Monday, 15 November 2010

Affidavits and Truth

Rico Sorda's blog is looking at the inability of the Bill Ogley to supply any affidavit for his position, whereas Graham Power, Lenny Harper have both provided to provide affidavits to support the truth of what they are saying, and he looks a the merits of affidavits in general. My own Britannica tells me:

affidavit, a written statement of fact made voluntarily, confirmed by the oath or affirmation of the party making it, and signed before a notary or other officer empowered to administer such oaths. Affidavits generally name
the place of execution and certify that the person making it states certain facts and appeared before the officer on a certain date and "subscribed and swore" to the statement

However, what constitutes a fact? For instance, in his Affidavit, which does contain many shocking facts, there are also interpretations about, for instance, how the Attorney-General delayed cases. The reason given by the Attorney-General, in one instance, was that he was "reviewing the evidence." Now one might well take the view, given grounds for reasonableness after the evidence had been supplied by Lenny Harper, that was the equivalent of "the cheque is in the post", but however strong the evidence to suggest the delay was motivated by other reasons, that can be no more than an inference on Lenny Harper's behalf. The same is not true, for example, of finding pornography on the "bad eggs" in the police that Lenny exposed - either it was on a pc, or it was not - that is a clear matter of fact.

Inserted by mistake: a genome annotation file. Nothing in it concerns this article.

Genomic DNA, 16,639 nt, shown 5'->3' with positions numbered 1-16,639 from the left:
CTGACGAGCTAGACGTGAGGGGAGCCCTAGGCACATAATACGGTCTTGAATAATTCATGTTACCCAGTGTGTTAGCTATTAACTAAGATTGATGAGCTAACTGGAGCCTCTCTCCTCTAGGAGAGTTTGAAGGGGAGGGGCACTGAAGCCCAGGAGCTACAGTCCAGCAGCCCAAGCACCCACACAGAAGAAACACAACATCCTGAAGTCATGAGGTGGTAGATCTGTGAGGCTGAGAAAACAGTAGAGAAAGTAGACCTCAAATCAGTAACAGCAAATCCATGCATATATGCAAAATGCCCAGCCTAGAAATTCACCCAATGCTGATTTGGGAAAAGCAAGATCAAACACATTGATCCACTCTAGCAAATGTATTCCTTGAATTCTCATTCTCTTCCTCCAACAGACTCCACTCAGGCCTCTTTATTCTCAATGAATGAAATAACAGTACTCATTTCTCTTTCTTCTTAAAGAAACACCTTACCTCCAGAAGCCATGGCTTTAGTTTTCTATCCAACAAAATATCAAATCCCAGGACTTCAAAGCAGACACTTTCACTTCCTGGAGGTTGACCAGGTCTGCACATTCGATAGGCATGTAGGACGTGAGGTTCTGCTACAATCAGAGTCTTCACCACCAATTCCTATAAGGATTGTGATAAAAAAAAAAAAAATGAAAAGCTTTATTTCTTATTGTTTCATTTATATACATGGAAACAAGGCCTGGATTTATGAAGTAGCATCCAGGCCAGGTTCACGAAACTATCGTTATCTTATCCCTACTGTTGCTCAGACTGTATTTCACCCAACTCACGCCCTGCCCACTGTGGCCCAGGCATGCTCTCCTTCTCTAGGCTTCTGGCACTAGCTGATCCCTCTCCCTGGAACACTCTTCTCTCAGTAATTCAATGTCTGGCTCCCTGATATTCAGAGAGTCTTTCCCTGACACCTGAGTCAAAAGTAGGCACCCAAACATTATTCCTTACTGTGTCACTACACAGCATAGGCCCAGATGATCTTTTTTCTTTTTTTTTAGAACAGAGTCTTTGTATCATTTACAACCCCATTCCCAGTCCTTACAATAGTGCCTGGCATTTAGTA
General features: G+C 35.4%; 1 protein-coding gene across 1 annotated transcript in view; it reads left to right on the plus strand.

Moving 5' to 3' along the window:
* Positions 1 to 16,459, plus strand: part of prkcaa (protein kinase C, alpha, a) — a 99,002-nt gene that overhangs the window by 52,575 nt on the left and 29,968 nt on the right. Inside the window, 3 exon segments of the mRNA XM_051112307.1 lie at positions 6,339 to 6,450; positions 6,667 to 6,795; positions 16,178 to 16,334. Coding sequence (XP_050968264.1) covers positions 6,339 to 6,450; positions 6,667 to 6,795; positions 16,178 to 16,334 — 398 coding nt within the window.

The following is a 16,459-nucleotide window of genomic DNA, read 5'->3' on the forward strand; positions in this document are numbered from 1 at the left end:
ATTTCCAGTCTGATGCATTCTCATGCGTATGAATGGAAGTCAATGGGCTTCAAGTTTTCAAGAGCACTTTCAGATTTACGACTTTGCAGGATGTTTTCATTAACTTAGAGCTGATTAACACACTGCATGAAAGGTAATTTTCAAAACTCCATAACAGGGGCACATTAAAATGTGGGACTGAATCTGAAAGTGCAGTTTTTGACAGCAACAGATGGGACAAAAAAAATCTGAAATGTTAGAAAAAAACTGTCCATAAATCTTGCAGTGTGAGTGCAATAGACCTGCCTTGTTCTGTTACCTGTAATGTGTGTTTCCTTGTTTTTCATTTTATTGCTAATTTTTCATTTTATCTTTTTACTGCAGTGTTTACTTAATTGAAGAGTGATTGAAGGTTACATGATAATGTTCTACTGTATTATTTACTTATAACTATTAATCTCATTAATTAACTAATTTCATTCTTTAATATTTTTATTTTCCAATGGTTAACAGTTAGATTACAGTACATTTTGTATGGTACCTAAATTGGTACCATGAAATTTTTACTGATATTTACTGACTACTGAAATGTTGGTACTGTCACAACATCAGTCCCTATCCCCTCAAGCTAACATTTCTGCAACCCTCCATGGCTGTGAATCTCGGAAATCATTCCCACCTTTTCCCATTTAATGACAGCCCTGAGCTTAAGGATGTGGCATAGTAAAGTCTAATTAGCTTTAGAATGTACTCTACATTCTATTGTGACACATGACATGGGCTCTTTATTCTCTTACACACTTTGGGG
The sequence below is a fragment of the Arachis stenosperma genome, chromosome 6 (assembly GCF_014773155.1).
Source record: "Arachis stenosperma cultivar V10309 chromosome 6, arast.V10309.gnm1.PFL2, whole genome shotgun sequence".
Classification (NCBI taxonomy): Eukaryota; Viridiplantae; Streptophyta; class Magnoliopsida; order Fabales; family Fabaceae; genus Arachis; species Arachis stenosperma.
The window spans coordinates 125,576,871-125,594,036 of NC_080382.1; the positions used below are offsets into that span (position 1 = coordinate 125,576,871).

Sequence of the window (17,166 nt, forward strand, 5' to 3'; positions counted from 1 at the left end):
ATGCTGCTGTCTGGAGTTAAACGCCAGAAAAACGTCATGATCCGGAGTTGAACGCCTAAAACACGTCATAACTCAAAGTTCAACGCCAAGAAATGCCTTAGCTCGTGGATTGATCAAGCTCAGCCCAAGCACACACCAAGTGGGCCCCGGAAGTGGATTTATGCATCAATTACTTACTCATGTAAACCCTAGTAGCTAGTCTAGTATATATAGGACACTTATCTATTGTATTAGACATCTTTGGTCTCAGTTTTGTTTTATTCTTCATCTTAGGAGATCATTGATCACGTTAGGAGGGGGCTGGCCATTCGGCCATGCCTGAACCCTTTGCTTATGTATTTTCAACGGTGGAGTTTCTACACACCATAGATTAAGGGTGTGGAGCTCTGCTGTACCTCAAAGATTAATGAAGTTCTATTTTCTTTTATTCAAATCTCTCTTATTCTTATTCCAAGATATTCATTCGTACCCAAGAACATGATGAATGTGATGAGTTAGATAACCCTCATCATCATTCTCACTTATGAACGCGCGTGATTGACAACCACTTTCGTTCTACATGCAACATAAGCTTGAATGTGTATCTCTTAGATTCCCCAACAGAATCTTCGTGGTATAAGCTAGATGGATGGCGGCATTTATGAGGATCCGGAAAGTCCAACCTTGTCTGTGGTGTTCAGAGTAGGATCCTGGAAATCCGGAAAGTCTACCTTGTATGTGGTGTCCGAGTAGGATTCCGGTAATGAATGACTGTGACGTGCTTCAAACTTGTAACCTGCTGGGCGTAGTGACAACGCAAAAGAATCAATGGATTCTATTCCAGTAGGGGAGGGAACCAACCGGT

The same is true with the comment on Stuart Syvret:

Senator Stuart Syvret, was trying to draw attention to abuse of children within the Jersey Care System. He was eventually dismissed from the government as a direct result of his efforts.

Now it is clear that part of the reason for Stuart's dismissal was related to his exposure of the Grand Prix system, and other matters which had not come to light - but it was not the only reason why his fellow politicians voted to remove him. Roy Le Hérissier: noted that: "I certainly do not support bullying and harassing emails and that is what they are. Several of us have received them in other contexts as well. It is nothing to do with the particular display of anger associated with this case. That is a post hoc rationalisation and one to be treated like that.", and certainly the apparent rudeness and abrasive manner with which he managed his department and responded to colleagues (as evidenced in emails) could well have been the tipping point between support when it came to the vote despite his raising matters of concern. So Lenny Harper's affidavit is not giving the complete picture of the dismissal, but an opinion on the facts of the matter (the vote of dismissal).

So there are weaknesses in relying on an affidavit, especially where it moves from clear facts (a policeman had pornography on his pc) to surmise (the reasons why the Attorney-General took particular decisions).

But regarding the inability of others to provide an affidavit, it is certainly true that confidence in the Chief Advisor, Bill Ogley, would be immeasurably improved if he made an sworn affidavit on these matters under oath, but the fact that he does not seem to want to do so does not in itself prove any allegations made against him.

Yet under the circumstances, given Graham Power's file note, and the way in which Mr Ogley was excluding from the standard police investigatory methods of the Wiltshire inquiry, and the criticism of his part in the suspension by the Napier report, it certainly seems as if he is trying to avoid any detailed investigation or criticism of his actions, or other parties are trying to do that on his behalf. Perhaps there are good grounds for doings so, but a lack of transparency doesn't let us see one way or the other. In that respect, his friends may not be acting in the wisest manner, however well intentioned their interventions.